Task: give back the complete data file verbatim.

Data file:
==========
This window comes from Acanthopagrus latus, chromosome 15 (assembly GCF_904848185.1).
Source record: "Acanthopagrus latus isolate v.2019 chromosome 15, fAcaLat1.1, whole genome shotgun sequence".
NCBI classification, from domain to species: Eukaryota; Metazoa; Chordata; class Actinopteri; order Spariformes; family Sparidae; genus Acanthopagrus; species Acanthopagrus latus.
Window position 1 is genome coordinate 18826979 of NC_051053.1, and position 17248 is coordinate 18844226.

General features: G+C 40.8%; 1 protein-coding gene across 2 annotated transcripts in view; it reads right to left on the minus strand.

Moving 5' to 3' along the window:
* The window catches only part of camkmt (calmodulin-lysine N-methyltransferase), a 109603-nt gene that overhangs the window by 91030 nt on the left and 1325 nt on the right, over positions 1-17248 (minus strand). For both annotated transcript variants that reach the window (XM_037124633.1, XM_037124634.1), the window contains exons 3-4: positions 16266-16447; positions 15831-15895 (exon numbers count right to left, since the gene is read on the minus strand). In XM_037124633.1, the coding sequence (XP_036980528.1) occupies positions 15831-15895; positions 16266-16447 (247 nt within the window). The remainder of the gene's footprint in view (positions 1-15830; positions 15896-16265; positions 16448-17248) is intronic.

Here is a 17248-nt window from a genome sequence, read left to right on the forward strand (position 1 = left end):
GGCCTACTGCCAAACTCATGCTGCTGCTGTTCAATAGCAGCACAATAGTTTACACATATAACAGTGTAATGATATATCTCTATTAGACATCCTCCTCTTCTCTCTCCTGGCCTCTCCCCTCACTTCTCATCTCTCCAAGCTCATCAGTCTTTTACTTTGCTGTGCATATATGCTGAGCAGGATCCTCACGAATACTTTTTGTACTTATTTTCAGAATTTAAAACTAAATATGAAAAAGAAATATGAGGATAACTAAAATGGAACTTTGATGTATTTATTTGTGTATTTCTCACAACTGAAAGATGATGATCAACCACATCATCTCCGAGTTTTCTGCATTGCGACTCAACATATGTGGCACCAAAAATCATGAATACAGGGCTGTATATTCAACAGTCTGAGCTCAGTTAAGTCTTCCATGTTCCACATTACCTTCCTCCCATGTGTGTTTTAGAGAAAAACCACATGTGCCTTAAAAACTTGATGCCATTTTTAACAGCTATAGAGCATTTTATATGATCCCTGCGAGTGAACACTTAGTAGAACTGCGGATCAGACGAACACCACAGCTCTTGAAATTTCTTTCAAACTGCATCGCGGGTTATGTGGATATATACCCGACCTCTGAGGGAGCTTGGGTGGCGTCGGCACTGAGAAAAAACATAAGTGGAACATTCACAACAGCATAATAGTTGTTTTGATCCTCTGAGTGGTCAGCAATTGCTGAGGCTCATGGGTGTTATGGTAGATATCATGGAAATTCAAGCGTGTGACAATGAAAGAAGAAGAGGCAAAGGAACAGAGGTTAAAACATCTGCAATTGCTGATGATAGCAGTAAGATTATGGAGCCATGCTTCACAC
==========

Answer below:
This window comes from Acanthopagrus latus, chromosome 15 (assembly GCF_904848185.1).
Source record: "Acanthopagrus latus isolate v.2019 chromosome 15, fAcaLat1.1, whole genome shotgun sequence".
NCBI classification, from domain to species: Eukaryota; Metazoa; Chordata; class Actinopteri; order Spariformes; family Sparidae; genus Acanthopagrus; species Acanthopagrus latus.
Window position 1 is genome coordinate 18826979 of NC_051053.1, and position 17248 is coordinate 18844226.

General features: G+C 40.8%; 1 protein-coding gene across 2 annotated transcripts in view; it reads right to left on the minus strand.

Moving 5' to 3' along the window:
* The window catches only part of camkmt (calmodulin-lysine N-methyltransferase), a 109603-nt gene that overhangs the window by 91030 nt on the left and 1325 nt on the right, over positions 1-17248 (minus strand). For both annotated transcript variants that reach the window (XM_037124633.1, XM_037124634.1), the window contains exons 3-4: positions 16266-16447; positions 15831-15895 (exon numbers count right to left, since the gene is read on the minus strand). In XM_037124633.1, the coding sequence (XP_036980528.1) occupies positions 15831-15895; positions 16266-16447 (247 nt within the window). The remainder of the gene's footprint in view (positions 1-15830; positions 15896-16265; positions 16448-17248) is intronic.

Here is a 17248-nt window from a genome sequence, read left to right on the forward strand (position 1 = left end):
GGCCTACTGCCAAACTCATGCTGCTGCTGTTCAATAGCAGCACAATAGTTTACACATATAACAGTGTAATGATATATCTCTATTAGACATCCTCCTCTTCTCTCTCCTGGCCTCTCCCCTCACTTCTCATCTCTCCAAGCTCATCAGTCTTTTACTTTGCTGTGCATATATGCTGAGCAGGATCCTCACGAATACTTTTTGTACTTATTTTCAGAATTTAAAACTAAATATGAAAAAGAAATATGAGGATAACTAAAATGGAACTTTGATGTATTTATTTGTGTATTTCTCACAACTGAAAGATGATGATCAACCACATCATCTCCGAGTTTTCTGCATTGCGACTCAACATATGTGGCACCAAAAATCATGAATACAGGGCTGTATATTCAACAGTCTGAGCTCAGTTAAGTCTTCCATGTTCCACATTACCTTCCTCCCATGTGTGTTTTAGAGAAAAACCACATGTGCCTTAAAAACTTGATGCCATTTTTAACAGCTATAGAGCATTTTATATGATCCCTGCGAGTGAACACTTAGTAGAACTGCGGATCAGACGAACACCACAGCTCTTGAAATTTCTTTCAAACTGCATCGCGGGTTATGTGGATATATACCCGACCTCTGAGGGAGCTTGGGTGGCGTCGGCACTGAGAAAAAACATAAGTGGAACATTCACAACAGCATAATAGTTGTTTTGATCCTCTGAGTGGTCAGCAATTGCTGAGGCTCATGGGTGTTATGGTAGATATCATGGAAATTCAAGCGTGTGACAATGAAAGAAGAAGAGGCAAAGGAACAGAGGTTAAAACATCTGCAATTGCTGATGATAGCAGTAAGATTATGGAGCCATGCTTCACAC